Collins English/French Electronic Resource. © HarperCollins Publishers 2005

chromosome

nChromosom nt
Collins German Dictionary – Complete and Unabridged 7th Edition 2005. © William Collins Sons & Co. Ltd. 1980 © HarperCollins Publishers 1991, 1997, 1999, 2004, 2005, 2007

chromosome

[ˈkrəʊməsəʊm] ncromosoma m
Collins Italian Dictionary 1st Edition © HarperCollins Publishers 1995

chro·mo·some

n. cromosoma, la parte dentro del núcleo de la célula que contiene los genes.
English-Spanish Medical Dictionary © Farlex 2012

chromosome

n cromosoma m
English-Spanish/Spanish-English Medical Dictionary Copyright © 2006 by The McGraw-Hill Companies, Inc. All rights reserved.
References in periodicals archive ?
People are encouraged to wear odd socks on Down's Syndrome Day, as chromosones look similar to socks, and people with Down's Syndrome have an extra chromosone.
be given help protect infections such meningitis TOTAL NUMBER OF DEATHS IN 1981 These are the 10 illnesses and diseases that caused the most children's deaths in 2016 AND 2016 OF CHILDREN AGED 1-15 208 Cancer car accidents 165 External causes including reactions to medications 109 Respiratory system diseases weapons 3,155 1,088 in 1981 in 2016 reasons for death 104 Nervous system diseases (33 in every 101 Congenital malformations and chromosone abnormalities (10 in every 100,000 children) 79 Circulatory system diseases 74 Endocrine and metabolic diseases 61 Infectious and parasitic diseases 26 Other 24 Digestive system diseases
can be given help protect infections such meningitis TOTAL NUMBER OF DEATHS IN 1981 AND 2016 OF CHILDREN AGED 1-15 These are the 10 illnesses and diseases that caused the most children's deaths in 2016 208 Cancer car accidents 165 External causes including reactions to medications 109 Respiratory system diseases weapons 104 Nervous system diseases death 101 Congenital malformations and chromosone abnormalities 79 Circulatory system diseases 74 Endocrine and metabolic diseases 61 Infectious and parasitic diseases 26 Other 24 Digestive system diseases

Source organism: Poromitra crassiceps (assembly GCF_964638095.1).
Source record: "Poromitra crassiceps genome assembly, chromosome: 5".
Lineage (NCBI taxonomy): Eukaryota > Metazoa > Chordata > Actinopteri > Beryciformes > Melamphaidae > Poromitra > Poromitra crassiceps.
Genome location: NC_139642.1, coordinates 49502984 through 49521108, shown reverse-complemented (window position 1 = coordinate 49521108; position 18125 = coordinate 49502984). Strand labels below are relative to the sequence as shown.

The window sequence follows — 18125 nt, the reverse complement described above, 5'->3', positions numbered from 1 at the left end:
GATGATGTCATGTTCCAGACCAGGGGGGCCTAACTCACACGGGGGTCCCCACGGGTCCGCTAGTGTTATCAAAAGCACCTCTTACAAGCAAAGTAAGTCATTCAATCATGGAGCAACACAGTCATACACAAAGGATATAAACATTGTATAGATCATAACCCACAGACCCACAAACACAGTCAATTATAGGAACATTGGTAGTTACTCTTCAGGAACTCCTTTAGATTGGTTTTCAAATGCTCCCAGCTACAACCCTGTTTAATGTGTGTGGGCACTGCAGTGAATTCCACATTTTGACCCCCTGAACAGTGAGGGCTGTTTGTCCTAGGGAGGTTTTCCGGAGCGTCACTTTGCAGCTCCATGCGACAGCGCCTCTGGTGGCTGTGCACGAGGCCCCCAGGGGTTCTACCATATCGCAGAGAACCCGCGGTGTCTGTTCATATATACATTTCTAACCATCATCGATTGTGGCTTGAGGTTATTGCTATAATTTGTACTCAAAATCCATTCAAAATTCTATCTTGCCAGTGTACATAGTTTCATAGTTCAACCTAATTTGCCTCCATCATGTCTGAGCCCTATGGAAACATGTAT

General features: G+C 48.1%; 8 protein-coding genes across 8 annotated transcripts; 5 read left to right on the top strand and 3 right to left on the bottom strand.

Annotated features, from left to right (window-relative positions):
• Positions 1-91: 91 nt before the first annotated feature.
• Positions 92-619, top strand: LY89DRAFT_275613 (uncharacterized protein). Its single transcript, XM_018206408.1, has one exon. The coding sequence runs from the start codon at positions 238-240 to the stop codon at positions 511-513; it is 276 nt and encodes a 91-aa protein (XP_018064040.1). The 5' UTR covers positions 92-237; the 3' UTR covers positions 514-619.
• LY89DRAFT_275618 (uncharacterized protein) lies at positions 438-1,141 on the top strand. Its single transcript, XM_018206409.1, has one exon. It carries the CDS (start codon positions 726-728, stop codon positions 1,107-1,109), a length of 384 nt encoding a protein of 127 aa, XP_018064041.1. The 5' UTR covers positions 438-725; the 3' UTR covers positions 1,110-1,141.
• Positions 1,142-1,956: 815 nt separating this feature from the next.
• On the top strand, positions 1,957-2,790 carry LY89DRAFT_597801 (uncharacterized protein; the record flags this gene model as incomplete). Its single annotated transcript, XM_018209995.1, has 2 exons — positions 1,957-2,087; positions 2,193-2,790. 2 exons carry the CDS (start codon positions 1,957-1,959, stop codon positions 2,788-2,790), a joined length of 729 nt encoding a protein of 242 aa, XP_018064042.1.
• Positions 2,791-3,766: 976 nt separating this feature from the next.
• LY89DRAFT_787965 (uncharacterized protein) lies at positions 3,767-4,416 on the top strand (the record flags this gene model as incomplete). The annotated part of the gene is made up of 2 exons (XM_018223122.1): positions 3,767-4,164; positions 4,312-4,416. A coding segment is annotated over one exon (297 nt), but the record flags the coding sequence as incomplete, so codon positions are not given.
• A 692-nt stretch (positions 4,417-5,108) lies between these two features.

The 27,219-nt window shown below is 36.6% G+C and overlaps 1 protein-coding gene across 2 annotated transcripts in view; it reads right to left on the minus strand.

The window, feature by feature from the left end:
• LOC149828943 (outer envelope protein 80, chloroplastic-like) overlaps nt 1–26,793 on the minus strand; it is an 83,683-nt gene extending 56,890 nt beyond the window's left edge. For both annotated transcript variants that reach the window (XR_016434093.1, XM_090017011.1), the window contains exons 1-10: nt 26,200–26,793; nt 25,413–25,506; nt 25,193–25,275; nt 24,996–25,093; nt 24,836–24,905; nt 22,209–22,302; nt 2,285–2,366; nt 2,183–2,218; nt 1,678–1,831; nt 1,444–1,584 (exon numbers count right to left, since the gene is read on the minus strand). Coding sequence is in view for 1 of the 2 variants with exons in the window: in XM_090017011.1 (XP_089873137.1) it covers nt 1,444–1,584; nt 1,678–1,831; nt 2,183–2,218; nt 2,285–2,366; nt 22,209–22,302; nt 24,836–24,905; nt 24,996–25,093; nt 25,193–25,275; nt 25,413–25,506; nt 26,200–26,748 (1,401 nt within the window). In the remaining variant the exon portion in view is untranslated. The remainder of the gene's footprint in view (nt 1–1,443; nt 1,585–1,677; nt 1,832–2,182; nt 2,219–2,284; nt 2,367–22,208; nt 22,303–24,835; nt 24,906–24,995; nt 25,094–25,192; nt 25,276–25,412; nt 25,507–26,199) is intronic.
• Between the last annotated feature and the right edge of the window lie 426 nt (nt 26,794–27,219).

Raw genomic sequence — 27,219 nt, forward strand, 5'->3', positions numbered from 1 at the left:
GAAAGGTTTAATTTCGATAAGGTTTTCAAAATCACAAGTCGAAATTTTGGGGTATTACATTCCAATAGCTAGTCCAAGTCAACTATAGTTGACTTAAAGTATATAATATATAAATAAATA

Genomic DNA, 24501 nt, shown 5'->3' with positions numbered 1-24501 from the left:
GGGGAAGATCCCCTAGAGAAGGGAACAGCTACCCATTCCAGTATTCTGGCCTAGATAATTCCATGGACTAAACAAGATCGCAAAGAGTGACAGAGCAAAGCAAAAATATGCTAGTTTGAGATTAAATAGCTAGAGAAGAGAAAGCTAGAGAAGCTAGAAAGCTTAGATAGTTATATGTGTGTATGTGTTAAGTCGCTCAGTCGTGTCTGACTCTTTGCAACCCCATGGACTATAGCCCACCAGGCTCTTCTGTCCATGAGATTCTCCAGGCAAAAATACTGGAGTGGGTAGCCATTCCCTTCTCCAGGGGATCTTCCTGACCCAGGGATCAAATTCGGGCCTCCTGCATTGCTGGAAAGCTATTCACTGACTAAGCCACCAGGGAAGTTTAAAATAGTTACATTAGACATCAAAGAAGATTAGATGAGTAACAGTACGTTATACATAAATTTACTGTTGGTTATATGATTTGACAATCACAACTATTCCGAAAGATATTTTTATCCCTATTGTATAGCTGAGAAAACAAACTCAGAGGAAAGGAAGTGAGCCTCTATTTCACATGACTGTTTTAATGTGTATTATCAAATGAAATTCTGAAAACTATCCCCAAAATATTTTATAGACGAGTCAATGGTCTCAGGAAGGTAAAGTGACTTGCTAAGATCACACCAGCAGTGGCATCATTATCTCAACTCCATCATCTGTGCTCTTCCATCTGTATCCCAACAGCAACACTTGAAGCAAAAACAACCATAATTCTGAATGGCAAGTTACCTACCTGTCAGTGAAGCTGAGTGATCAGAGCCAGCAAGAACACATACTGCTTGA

Mr Nally, who suffers from a rare chromosone disorder and learning difficulties, was knocked out in the attack.
The only child of parents Elaine, 47, and 44-year-old Alan, Aaron was born with an extremely rare condition called chromosone 8p deletion.
[sup][7],[8] Some researchers have reported that the rate of abnormality involving in chromosone nunber in spontaneous abortion was 23-61%.
There are only 65 known cases in the world and Hannah's condition is the rarest of the lot as she is the only child known to have her particular chromosone deletion and duplication.
Professor Jenny Graves reckons the male Y chromosone is far more fragile than the female X chromosome and will disappear, albeit in millions of years.